Is impatience helping to trigger Digital Amnesia?

A third of adults will Google answers before trying to remember and 24% will forget what they’ve found as soon as they’ve used it

In an increasingly connected world where the average attention span has fallen to just eight seconds, our inclination to forget facts we can retrieve from a digital device or the Internet, known as Digital Amnesia, could be exacerbated by our need to get what we want within milliseconds, a Kaspersky Lab’s international study into the condition suggests. 

The study, which involved 6,000 consumers aged 16 and older, shows that when faced with a question, 57% of those surveyed will try to come up with the answer themselves, but 36% will head straight for the Internet, rising to 40% of those aged 45 and over. These consumers seem to be reluctant to spend time trying to recall something from memory or possibly doubt the accuracy of those memories. 

A quarter (24%) of respondents admit they would forget the online answer as soon as they had used it, rising to 27% of those aged 45 and over, with 12% assuming the information will always be out there somewhere.

This urge for the fastest possible access to information, combined with a reluctance to remember it afterwards, has far-reaching implications for both our long-term memories and for the IT security of the devices we depend on. In terms of memory development, the experts who advised on the Digital Amnesia report highlight how a failure to make use of the information stored in our memories – for example by preferring to search online – can ultimately result in the dilution or disappearance of those memories.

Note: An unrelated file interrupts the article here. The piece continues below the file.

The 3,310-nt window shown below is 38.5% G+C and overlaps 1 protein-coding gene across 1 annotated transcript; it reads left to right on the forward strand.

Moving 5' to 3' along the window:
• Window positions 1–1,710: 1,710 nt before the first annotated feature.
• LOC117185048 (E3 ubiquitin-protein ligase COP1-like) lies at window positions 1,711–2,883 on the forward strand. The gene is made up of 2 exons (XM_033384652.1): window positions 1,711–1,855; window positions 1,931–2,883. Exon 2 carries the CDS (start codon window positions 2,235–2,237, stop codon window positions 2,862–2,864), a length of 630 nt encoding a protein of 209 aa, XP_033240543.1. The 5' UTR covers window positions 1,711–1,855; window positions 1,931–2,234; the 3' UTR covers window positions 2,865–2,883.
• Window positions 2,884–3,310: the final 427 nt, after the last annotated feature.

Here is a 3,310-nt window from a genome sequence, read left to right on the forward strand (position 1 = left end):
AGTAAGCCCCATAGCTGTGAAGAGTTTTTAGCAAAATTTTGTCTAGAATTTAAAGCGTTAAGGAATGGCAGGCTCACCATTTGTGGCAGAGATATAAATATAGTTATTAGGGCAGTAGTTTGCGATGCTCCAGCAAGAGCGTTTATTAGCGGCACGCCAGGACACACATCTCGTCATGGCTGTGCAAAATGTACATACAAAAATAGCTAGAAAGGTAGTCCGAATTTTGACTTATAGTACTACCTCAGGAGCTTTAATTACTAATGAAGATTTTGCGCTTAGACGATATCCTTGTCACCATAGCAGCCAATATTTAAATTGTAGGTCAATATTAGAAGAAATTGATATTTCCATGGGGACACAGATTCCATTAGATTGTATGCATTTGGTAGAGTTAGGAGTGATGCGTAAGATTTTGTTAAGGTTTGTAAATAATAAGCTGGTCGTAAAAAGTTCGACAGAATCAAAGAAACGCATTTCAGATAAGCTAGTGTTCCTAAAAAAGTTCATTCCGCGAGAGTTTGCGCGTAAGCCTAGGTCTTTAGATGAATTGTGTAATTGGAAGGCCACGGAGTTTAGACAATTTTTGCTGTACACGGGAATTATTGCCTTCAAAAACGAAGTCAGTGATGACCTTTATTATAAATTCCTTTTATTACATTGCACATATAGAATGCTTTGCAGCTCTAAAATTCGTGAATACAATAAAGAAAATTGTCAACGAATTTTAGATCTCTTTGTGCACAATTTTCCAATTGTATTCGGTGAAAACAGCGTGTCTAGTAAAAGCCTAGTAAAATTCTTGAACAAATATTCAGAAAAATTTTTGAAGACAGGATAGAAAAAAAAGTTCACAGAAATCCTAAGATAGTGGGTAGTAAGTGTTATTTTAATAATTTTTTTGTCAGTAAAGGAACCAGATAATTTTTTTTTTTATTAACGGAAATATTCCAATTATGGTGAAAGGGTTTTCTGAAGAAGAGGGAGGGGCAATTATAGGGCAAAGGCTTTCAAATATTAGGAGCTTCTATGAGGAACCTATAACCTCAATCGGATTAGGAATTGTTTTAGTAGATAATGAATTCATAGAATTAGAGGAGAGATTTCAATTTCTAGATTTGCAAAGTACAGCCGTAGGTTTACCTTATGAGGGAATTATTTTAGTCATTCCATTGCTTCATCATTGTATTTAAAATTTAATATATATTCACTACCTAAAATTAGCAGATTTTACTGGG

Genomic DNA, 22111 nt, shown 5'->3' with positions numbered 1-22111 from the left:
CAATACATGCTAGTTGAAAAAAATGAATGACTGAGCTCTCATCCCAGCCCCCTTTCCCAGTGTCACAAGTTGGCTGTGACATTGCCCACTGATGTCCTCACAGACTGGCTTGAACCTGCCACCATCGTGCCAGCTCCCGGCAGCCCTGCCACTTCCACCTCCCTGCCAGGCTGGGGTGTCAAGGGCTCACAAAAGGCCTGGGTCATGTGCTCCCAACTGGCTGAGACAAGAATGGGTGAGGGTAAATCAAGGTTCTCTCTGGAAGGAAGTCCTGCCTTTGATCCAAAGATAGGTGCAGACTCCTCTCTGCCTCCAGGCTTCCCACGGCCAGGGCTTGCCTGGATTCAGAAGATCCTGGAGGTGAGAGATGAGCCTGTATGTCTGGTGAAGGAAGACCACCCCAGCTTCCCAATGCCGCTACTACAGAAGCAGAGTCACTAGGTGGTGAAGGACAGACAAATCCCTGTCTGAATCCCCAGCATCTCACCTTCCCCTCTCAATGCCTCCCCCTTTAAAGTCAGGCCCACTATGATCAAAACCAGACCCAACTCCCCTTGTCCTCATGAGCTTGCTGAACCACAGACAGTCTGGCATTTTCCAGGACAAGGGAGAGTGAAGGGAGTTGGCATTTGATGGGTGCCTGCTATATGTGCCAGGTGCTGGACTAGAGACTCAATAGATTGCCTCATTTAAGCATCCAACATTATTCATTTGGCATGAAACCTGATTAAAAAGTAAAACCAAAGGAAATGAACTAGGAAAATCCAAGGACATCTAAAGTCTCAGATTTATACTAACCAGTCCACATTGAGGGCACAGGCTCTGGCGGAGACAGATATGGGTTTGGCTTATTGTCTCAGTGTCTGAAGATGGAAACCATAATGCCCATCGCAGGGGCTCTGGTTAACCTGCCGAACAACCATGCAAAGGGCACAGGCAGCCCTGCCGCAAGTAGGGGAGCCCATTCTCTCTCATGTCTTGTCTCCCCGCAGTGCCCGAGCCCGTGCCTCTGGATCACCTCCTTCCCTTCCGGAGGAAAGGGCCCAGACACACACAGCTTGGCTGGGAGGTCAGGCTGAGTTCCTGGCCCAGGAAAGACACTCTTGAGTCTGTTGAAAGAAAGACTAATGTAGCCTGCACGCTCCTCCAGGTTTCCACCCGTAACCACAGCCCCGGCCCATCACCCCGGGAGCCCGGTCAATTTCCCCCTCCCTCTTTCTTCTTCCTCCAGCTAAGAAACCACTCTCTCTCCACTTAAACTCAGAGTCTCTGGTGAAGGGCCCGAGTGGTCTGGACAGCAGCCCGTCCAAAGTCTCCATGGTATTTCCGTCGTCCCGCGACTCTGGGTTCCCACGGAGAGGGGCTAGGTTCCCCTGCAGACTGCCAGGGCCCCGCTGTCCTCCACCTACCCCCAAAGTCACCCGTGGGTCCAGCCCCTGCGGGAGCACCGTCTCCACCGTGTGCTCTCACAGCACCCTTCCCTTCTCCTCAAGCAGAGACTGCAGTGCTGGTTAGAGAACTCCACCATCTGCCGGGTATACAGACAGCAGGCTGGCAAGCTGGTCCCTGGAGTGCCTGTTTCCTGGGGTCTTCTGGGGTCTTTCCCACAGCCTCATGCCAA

“Our brain appears to strengthen a memory each time we recall it, and at the same time forget irrelevant memories that are distracting us. Past research has repeatedly demonstrated that actively recalling information is a very efficient way to create a permanent memory. In contrast, passively repeating information (e.g. by repeatedly looking it up on the internet) does not create a solid, lasting memory trace in the same way. Based on this research, it can be argued that the trend to look up information before even trying to recall it prevents the build-up of long-term memories,” explains Dr Maria Wimber, Lecturer, School of Psychology, University of Birmingham.

Digital Amnesia is a reflection of today’s connected, information-rich lives.’

IT security can be an early casualty of our impatience to access information online. Kaspersky Lab has found that just under a fifth (18%) of consumers – 22% of those aged up to 24 – will opt for speed over protection when downloading files. This leaves the door wide open for malicious software intent on stealing personal data and compromising the device and any other devices connected to it. 

If consumers haven’t protected their data, their online accounts and devices with strong passwords and data back-ups, the memories and information these hold could be lost or damaged forever.

“Digital Amnesia is a reflection of today’s connected, information-rich lives. Our study into the condition shows how we no longer hold in our minds information we can store and retrieve from a digital device or the Internet. We are now discovering that Digital Amnesia is also influenced by wider forces, including a need for instant answers when faced with a question. Have we become not just unable or unwilling but too impatient to remember?” says David Emm, principal security researcher at Kaspersky Lab. 

“This data impatience could be placing consumers at risk if they are tempted to cut corners on safety. Security and speed shouldn’t be mutually exclusive. The right security solution allows for both: effectively protecting what matters most while leaving users free to enjoy the vast information riches of the Internet, enhancing their personal memories and stimulating curiosity and discovery,” concludes Emm.

The report, The rise and impact of Digital Amnesia: Why we need to protect what we no longer remember, can be downloaded from 

A downloadable Your digital valuables guide which explores the dangers of not remembering things for ourselves can be downloaded from

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